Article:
Drafted: Round 1, No. 13 overall

The Raiders should lean on two tight end sets much more often this year, with Bowers lined up at H-back, on the line or in the slot while 2023 second-round pick Michael Mayer plays the more typical off-tackle spot. Bowers will be a matchup problem for most linebackers and safeties with his quickness, strength and strong hands, giving Davante Adams and Jakobi Meyers a foil to stretch defenses vertically and horizontally. While it’s not the strongest part of his game, Bowers should also earn respect for his run blocking on the outside. 

Drafted: Round 1, No. 5 overall

First-year Chargers head coach Jim Harbaugh and GM Joe Hortiz decided to bolster the offensive line instead of picking a receiver in April’s first round, so look for the team to run J.K. Dobbins, Gus Edwards and rookie Kimani Vidal (whom I considered for this list) behind Alt. The move from left tackle to the right side should not be an issue for the son of former Pro Bowl lineman John Alt, as Joe Alt’s power, football IQ and agility will allow him to succeed. 

Drafted: Round 1, No. 7 overall

Latham is another rookie tackle lining up at a new spot in the pros, moving to the left side with the Titans after stoutly holding down the right side at Alabama. At 6-foot-6, 342 pounds, Latham will be a sturdy wall in pass protection for second-year quarterback Will Levis thanks to his wide base and 35 1/8-inch arms. Latham will also move defenders to create running lanes for new feature back Tony Pollard and backups Tyjae Spears and Hassan Haskins.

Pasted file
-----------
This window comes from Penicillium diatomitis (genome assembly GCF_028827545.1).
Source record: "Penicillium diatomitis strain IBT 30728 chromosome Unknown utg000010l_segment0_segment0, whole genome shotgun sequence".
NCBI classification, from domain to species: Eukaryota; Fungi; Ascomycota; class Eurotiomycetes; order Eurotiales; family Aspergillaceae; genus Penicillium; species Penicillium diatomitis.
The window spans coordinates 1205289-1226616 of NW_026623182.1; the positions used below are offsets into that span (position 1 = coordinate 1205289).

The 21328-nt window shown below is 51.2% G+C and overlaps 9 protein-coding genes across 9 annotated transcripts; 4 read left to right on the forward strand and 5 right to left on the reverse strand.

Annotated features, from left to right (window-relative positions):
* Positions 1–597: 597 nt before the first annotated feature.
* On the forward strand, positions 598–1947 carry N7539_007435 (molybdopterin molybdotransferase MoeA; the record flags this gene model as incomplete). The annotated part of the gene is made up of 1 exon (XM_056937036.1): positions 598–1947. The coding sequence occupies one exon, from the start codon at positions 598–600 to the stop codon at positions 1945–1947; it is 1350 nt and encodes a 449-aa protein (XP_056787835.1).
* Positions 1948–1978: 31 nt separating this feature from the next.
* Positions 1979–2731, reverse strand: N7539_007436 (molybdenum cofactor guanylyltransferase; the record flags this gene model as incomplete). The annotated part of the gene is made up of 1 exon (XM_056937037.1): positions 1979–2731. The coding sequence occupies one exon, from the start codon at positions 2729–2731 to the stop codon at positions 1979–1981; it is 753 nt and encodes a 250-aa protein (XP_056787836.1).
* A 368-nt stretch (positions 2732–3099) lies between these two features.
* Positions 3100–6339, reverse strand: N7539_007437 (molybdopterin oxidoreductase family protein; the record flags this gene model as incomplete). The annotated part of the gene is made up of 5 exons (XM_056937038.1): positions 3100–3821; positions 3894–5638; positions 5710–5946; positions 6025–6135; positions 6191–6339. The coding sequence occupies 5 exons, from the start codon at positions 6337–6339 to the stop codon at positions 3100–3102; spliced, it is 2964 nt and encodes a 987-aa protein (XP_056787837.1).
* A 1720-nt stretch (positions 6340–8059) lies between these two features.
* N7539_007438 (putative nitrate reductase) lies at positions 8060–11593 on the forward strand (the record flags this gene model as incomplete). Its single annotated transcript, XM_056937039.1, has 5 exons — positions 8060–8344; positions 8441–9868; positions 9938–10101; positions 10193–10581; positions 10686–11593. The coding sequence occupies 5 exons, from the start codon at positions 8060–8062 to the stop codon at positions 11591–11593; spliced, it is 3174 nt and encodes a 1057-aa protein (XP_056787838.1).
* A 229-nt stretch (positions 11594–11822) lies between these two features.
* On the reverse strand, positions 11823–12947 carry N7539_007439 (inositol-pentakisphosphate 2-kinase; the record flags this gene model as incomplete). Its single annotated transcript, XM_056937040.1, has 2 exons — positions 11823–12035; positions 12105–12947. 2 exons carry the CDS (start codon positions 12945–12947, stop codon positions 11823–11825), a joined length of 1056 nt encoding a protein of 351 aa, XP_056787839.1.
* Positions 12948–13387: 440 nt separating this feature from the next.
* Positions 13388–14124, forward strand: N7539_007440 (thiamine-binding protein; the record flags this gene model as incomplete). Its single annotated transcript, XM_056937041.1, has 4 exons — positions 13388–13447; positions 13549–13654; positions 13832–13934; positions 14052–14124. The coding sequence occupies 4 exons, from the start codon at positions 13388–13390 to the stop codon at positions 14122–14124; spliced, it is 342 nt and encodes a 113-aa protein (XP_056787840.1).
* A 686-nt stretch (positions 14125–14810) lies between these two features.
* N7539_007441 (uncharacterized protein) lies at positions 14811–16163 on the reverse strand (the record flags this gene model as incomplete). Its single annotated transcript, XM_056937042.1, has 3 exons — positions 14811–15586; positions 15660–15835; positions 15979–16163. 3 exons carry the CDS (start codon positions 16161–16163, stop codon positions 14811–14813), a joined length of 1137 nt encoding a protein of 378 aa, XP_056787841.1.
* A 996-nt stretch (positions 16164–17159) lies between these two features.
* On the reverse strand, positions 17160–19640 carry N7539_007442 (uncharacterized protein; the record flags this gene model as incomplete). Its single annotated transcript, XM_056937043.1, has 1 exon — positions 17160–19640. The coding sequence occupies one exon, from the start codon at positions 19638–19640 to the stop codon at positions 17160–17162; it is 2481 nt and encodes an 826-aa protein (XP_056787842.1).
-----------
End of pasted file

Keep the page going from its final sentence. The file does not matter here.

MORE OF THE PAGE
Drafted: Round 2, No. 44 overall

Look for Powers-Johnson to be an All-Rookie pick much like past second-round interior offensive linemen Creed Humphrey (Chiefs, 2021), O'Cyrus Torrence (Bills, 2023) and Steve Avila (Rams, 2023). Powers-Johnson starred at center for Oregon last fall but played both guard spots during his career, displaying excellent use of leverage and short-area agility to create blocking angles. Whoever starts at quarterback for the Raiders this year will appreciate the rookie's efforts.

Drafted: Round 4, No. 117 overall

Bortolini was Wisconsin's starting center in 2023 but lined up at both guard spots and right tackle the previous two seasons. He might take over for long-time starting center Ryan Kelly in the future, but don't be surprised if he gives veteran Will Fries a battle for the right guard spot. That’s where 2023 second-round pick (and fellow former Badger) Joe Tippmann started early last season with the Jets before shuffling to the pivot. Bortolini’s plus athleticism and toughness might get him on the field much sooner than many would expect from a fourth-round pick.

Drafted: Round 1, No. 26 overall

The Buccaneers landed the best center in the draft, a much-needed addition for a team that wants to win a fourth straight NFC South title and make a deeper playoff run this time around. Barton can play any spot on the offensive line despite his average length. Also, he possesses the intelligence to handle calling protections and making adjustments in the middle of the line. There are many accolades in his future, including a spot on the 2024 All-Rookie Team.